Both states, as recognized by the trial court, apply the general rule, set out in 9 Am.Jur., Cancelation of Instruments, § 33, as follows: "Generally, it may be said that equitable relief by way of rescission will be given from a unilateral mistake relating to a material feature of the contract of such grave consequence that enforcement of the contract would be unconscionable, if the party making the mistake was in the exercise of ordinary diligence, and relief can be given without serious prejudice as to the other party, aside from the loss of his bargain". See also Annotation, 59 A.L.R. 809 et seq.


In converse aspect, the conscience of equity cannot ordinarily be invoked to obtain relief for unilateral mistake occasioned by the plaintiff's own failure to have exercised ordinary diligence in relation to some contractual feature. "Mistake, to be available in equity, must not have arisen from negligence, where the means of knowledge were easily accessible. The party complaining must have exercised the degree of diligence `which may be fairly expected from a reasonable person'." Grymes v. Sanders, 93 U.S. 55, 61, 23 L.Ed. 798.


Some other element of equitable consideration than the consequence of such a mistake must be present to entitle a party to a rescission; for "the cases are practically unanimous in holding that mistake which results from failure to exercise that degree of care and diligence which would be exercised by persons of reasonable prudence under the same circumstances will not be relieved against". 9 Am.Jur., Cancelation of Instruments, § 34.


But beyond the matter of Heifetz's initial responsibility for the mistake in its estimate, the court was entitled — and, indeed, on its finding of good faith, lack of knowledge and reliance on Kiewit's part was required — to deny Heifetz relief, because of the occasioned prejudice which would result to Kiewit, aside from the fact itself of the loss of its bargain. Kiewit had been obliged to pay $50,100 out of its own pocket (for which the court gave it judgment on its counterclaim) to get the kitchen work done on the project, after Heifetz refused to perform its subcontract, and had thus suffered a special and affirmative prejudice.


As between them, even if Heifetz had been equally faultless with Kiewit in the occurrence of the mistake, it was nevertheless Heifetz's acts which were responsible for the injury which would be occasioned in the situation. Had Heifetz not volunteered its estimate to Kiewit and advised that the quotation was being communicated to all other contractors, so as to put the figure in the position of becoming a general bidding factor, Kiewit would not have made its $52,000 bidreduction.


"Where one of two parties, both guiltless of intentional wrong, must suffer a loss, the one whose conduct, act, or omission occasions the loss must stand the consequences". Kinsley Bank v. Aderhold, 131 Kan. 448, 292 P. 798, 801, 76 A.L.R. 1495. Implicit in this, of course, is a duty or responsibility in the situation. In a bidding situation, that duty or responsibility springs in the first instance from the right generally to assume that a bid submitted as to a particular thing is in conformity with the plans and specifications therefor unless otherwise indicated. Here there was in addition to this an express statement or representation. And while these things might perhaps have been without legal consequence, if no contract had subsequently been executed between the parties, they underlay, induced and had reality in the consummating instrument, into whose expression they were carried.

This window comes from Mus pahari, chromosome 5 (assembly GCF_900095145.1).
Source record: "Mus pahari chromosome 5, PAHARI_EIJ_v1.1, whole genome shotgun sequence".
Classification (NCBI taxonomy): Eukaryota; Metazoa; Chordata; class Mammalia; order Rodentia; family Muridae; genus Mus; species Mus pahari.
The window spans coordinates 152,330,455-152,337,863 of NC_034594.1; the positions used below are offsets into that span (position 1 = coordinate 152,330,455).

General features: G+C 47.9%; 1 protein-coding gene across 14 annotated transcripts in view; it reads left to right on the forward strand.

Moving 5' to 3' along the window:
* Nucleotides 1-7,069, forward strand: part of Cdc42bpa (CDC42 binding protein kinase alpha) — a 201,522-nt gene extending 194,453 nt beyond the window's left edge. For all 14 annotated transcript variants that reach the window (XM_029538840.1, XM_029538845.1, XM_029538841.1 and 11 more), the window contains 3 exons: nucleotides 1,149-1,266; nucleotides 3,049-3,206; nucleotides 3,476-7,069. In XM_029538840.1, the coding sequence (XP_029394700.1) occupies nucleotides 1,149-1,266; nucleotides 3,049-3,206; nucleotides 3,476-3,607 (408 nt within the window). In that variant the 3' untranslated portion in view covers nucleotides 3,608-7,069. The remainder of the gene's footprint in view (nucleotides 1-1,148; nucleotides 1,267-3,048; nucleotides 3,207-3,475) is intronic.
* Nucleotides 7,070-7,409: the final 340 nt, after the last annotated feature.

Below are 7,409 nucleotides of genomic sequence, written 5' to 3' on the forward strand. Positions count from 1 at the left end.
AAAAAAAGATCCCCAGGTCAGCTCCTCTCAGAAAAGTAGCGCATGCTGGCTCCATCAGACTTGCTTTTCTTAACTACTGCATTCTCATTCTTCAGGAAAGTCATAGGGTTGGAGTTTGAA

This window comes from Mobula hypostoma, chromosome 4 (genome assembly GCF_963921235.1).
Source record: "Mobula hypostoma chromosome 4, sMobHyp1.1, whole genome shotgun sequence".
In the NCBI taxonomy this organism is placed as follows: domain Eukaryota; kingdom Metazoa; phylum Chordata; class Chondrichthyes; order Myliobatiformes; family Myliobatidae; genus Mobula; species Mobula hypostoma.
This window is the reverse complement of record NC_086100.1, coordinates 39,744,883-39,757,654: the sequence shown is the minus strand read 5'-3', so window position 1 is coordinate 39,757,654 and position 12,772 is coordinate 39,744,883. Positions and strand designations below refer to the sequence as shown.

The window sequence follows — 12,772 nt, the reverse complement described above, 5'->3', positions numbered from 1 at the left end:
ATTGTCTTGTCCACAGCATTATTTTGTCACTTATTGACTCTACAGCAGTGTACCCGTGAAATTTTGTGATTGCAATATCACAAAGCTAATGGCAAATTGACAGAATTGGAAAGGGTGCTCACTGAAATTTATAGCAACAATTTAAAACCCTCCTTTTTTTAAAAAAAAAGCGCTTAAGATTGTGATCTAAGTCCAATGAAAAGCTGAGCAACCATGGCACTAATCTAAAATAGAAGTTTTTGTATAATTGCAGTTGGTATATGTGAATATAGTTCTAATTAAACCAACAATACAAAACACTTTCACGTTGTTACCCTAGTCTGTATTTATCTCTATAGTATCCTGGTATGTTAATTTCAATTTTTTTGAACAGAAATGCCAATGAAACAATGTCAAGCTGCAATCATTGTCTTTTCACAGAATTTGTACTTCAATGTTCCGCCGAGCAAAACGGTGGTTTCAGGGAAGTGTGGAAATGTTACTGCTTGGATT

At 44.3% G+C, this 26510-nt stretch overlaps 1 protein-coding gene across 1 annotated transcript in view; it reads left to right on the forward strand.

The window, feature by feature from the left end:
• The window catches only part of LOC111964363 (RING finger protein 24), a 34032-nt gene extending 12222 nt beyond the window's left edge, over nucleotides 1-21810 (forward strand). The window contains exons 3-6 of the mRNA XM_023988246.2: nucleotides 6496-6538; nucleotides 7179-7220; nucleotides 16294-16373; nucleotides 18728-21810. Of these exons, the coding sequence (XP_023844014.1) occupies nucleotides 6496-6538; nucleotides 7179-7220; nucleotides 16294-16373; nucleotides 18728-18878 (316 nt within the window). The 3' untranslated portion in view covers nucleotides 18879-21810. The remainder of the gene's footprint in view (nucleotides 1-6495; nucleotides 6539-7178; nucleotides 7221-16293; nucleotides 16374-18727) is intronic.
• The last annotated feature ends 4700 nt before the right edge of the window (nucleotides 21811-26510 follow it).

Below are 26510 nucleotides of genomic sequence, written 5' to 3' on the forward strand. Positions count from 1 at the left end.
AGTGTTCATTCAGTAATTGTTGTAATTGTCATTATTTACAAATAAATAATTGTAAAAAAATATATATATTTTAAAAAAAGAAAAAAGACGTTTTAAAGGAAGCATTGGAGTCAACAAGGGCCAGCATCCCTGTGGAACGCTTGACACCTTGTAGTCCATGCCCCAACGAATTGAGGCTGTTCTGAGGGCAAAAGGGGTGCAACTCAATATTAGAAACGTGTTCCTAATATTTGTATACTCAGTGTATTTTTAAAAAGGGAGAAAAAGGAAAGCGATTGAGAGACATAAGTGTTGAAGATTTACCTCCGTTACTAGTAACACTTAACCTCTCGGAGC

Even if the acts of Heifetz, however, had not thus directly occasioned the prejudice, the loss in the situation, which legally would be required to fall on Heifetz under the facts found by the trial court, could not at all be relieved against in equity, unless the equities of the parties' relationship and position were preponderatingly greater in favor of Heifetz than Kiewit. Otherwise the fundamental maxim would be controlling that "Between equal equities the law will prevail". Cf. Taggart v. Keim, 3 Cir., 103 F.2d 194, 199. A court of equity will not intervene, "where there are equal equities or where there are no equities". Pacific Royalty Co. v. Williams, 10 Cir., 227 F.2d 49, 58.


Finally, another basic principle and policy also enters into the present situation. Where both parties are innocent of intentional wrong, rescission is primarily a remedy for preserving or restoring the previous position of each of them. "A court of equity is always reluctant to rescind, unless the parties can be put back in statu quo. If this cannot be done, it will give such relief only where the strongest equity imperatively demands it". Grymes v. Sanders, 93 U.S. 55, 62, 23 L.Ed. 798.


Among the filaments of its attempted equitable weave, as between the result to itself and to Kiewit, Heifetz's brief makes the argument that "it is within the realms of both judicial notice and common knowledge" that Kiewit's profit on the $18,000,000 job would leave the $50,100 extra cost to it as "relatively insignificant". There is nothing in the record to indicate whether Kiewit had a profit or a loss from the project, nor would it be possible for this fact to constitute an equity between the parties. When Kiewit reduced its bid on the basis of Heifetz's quotation, any possibility of an unjust enrichment from Heifetz's mistake was necessarily eliminated. Without bad faith or other chargeable fault, and without enrichment as against Heifetz, Kiewit could not be made to bear the burden of Heifetz's mistake.